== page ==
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OutServe is an organization for LGBT military servicemembers that was created in response to anti-gay harassment that servicemembers were receiving under the Don't Ask, Don't Tell policy. They became a major player in the campaign to repeal DADT, working on the Pentagon's repeal survey and actively approaching the media to tell their stories. In March 2011, OutServe began publishing a magazine online and in print at military bases worldwide.

Metro Weekly is reporting in an exclusive that their January/February 2012 issue confronts the next step in the long-term battle for equality:

Jonathan Mills, a staff sergeant in the Air Force, serves as the executive editor of OutServe Magazine. He tells Metro Weekly that ''after the smoke cleared'' from the repeal of ''Don't Ask, Don't Tell,'' which took place on Sept. 20, 2011, the ''common sentiment echoed by our staff and members was, 'When are we gonna start pushing the T of LGBT?'"

OutServe Magazine interviewed six servicemembers who are transgender and want to serve without fear of being rejected or kicked out of the military for their gender identity.

One of the servicemembers who uses the pseudonym "Bryan" says:

''I want to speak out about it because I know a lot of people are not going to, and I feel like for anything to change … a group of people are going to have to step up to the plate and talk about it … like people did during the 'Don't Ask, Don't Tell' repeal.

''I want to be part of that so maybe one day I can … serve openly, and so other people can.''

The regulations related to transgender military service are separate from the repeal of Don't Ask, Don't Tell because they're not codified in law the way 10 USC § 654 was. They are simply DOD regulations. Servicemembers Legal Defense Network explains:

[After a physical examination] the military may reject the potential service member if he or she has had any type of genital surgery. Furthermore, even if the potential service member has not had surgery but identifies as transgender, the military considers this to be a mental health condition which disqualifies them from entering military service[.]

Activists are involved in serious discussions about how to lift this ban. When we talk about equality, it means equality for everyone. Scott Wooledge reports from the Creating Change conference that:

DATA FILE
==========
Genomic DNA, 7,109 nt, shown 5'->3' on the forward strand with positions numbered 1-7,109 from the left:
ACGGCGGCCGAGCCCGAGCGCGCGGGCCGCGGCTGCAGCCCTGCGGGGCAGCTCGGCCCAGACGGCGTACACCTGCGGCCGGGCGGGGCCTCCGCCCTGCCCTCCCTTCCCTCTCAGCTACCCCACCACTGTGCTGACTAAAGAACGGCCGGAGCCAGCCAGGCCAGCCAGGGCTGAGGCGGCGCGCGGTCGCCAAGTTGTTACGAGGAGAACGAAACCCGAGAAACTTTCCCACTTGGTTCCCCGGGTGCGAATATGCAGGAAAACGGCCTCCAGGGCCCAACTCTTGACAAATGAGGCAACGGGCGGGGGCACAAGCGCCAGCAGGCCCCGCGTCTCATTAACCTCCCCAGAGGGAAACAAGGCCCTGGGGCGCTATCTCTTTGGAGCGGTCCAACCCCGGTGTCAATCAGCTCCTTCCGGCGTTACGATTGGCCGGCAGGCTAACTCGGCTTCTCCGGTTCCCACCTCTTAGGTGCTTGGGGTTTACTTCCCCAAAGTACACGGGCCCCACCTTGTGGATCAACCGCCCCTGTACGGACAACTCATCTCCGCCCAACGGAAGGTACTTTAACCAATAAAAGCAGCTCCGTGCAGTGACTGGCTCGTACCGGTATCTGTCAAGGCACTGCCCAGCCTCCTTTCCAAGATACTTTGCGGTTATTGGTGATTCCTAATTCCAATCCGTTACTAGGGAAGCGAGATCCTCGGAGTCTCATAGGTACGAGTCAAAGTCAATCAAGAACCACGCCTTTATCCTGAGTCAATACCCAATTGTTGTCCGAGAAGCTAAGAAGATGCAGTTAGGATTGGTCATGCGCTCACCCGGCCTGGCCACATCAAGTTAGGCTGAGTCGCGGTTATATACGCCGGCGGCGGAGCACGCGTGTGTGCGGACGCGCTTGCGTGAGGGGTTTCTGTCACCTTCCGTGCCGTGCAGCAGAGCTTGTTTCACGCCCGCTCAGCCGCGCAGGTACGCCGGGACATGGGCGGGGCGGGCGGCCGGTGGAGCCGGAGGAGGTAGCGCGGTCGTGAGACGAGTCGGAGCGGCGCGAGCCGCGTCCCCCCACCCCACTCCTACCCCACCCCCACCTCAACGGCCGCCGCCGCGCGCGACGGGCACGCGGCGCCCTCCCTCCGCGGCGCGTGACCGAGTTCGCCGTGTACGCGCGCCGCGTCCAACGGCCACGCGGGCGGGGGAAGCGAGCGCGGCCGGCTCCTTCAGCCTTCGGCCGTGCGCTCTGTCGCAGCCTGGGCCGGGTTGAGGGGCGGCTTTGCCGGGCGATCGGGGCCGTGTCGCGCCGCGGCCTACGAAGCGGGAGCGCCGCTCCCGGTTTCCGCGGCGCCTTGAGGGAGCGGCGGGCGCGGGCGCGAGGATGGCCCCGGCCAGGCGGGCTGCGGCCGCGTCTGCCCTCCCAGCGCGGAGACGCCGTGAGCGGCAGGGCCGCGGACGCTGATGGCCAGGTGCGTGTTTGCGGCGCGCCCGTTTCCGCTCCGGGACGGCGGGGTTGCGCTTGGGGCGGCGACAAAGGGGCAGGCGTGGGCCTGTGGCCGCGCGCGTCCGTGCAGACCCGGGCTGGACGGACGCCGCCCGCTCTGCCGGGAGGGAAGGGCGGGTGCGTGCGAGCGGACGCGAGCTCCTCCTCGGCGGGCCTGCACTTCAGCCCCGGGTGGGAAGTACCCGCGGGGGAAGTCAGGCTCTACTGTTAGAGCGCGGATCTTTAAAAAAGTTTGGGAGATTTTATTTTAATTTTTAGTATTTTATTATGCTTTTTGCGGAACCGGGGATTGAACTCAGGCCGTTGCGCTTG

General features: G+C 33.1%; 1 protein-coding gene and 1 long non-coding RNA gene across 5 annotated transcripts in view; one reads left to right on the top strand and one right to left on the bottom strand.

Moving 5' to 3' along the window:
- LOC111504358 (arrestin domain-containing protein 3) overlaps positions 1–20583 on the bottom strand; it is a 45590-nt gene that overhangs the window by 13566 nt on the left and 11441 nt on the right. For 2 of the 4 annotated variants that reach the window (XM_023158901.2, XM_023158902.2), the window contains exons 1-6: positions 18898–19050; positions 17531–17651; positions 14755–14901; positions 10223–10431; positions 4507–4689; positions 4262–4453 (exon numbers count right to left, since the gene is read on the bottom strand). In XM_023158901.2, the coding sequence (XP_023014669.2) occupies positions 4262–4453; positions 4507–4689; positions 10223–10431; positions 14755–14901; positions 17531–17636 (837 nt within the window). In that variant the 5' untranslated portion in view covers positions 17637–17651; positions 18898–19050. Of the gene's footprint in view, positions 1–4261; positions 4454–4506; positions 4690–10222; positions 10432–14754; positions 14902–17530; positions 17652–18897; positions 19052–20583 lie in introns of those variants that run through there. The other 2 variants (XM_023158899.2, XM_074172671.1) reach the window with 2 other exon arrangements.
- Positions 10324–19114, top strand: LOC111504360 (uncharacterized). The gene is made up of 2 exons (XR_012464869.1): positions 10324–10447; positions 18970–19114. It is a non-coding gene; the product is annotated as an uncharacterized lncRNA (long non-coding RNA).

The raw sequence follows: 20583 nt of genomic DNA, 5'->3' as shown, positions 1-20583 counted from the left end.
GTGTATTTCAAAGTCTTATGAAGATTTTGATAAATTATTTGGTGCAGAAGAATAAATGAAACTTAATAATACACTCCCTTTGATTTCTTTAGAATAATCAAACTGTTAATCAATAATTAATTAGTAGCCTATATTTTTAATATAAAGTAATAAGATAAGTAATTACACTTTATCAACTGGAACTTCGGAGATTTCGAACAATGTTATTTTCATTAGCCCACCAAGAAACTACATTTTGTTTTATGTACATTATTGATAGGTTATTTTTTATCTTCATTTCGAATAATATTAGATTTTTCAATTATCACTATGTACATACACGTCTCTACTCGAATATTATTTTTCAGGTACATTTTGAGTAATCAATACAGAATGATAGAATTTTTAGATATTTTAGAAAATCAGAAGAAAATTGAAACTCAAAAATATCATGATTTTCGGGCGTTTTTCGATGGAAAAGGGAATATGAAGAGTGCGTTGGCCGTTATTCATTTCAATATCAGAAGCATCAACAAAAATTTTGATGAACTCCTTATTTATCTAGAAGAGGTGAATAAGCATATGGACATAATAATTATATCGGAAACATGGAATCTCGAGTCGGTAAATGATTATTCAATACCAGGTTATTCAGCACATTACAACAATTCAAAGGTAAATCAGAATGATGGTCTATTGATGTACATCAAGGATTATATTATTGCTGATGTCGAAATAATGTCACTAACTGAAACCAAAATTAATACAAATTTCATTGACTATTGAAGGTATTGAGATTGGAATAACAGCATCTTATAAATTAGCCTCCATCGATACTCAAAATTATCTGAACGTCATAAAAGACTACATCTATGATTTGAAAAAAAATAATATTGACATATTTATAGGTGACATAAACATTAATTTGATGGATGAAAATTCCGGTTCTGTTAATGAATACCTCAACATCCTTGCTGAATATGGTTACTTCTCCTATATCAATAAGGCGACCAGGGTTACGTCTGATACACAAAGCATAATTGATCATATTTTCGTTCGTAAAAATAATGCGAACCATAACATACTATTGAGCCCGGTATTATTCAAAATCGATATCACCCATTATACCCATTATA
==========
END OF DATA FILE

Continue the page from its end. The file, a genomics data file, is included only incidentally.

[Sue] Fulton [OutServe member and West Point Advisory Board member] and Katie Miller presented a panel at the Gay & Lesbian Task Force's national Conference Creating Change this weekend, titled: "The Death of DADT and the Path Forward."

Under the path forward portion Outserve identified four tasks still to be accomplished by advocates for the LGBT community:

  • Acquire full equivalent spousal benefits for same-sex couples
  • Lift the DOD ban on Trans servicemembers
  • End the ban on HIV-positive servicemembers in non-combat roles
  • Create an mechanism for accountability for instances of LGBT discrimination.

Metro Weekly notes that Miller herself wrote the OutServe article:

Katie Miller, the former West Point cadet who resigned over the discrimination she faced under DADT, wrote the OutServe Magazine article. ''I knew Katie was a great writer," says Mills, "but once I got the piece, I was blown away. She did such a great job, and I'm so proud of everyone who was involved in this specific article.''

Miller had attended West Point Academy and was ranked in the top 10 of her class until she resigned after repeatedly being harassed and becoming increasingly unwilling to compromise her identity:

I have created a heterosexual dating history to recite to fellow cadets when they inquire. I have endured unwanted approaches by male cadets for fear of being accused as a lesbian by rejecting or reporting these events. I have been coerced into ignoring derogatory comments towards homosexuals for fear of being alienated for my viewpoint.  In short, I have lied to my classmates and compromised my integrity and my identity by adhering to existing military policy.

But this policy needs to be eliminated just as much as Don't Ask, Don't Tell needed to be repealed. The same problems are occurring over and over. The same urgency is necessary. If people want to serve in the military no one should prevent them from doing so based on outdated and misguided ideas of gender and sex that somehow ended up as military regulations.

The toll this is taking on human beings who only want to serve their country is horrifying. As Bryan says, people just want to serve and they want to be  considered a respected part of their communities:

''I love being able to say I'm in the Army, being able to say I'm an M.P., love the training I do, the camaraderie I've built. I just want people to know we're out there serving our country, just like any other soldier – straight, gender normative, gay or lesbian, whatever. It's tearing soldiers, sailors, airmen and marines apart. It's tearing us apart as a family and as a community, and it's really detrimental to our lives.''

OutServe is taking a historic step in this and since their magazine reaches military bases, it might help to open the minds of people who may not have thought about gender identity and military service and the repercussions of persecuting fellow servicemembers. If everyone can come together and fight this ban relentlessly, we can get it done.

Originally posted to indiemcemopants on Sun Jan 29, 2012 at 07:15 PM PST.

Also republished by TransAction, Milk Men And Women, Angry Gays, Progressive Policy Zone, and Military Community Members of Daily Kos.

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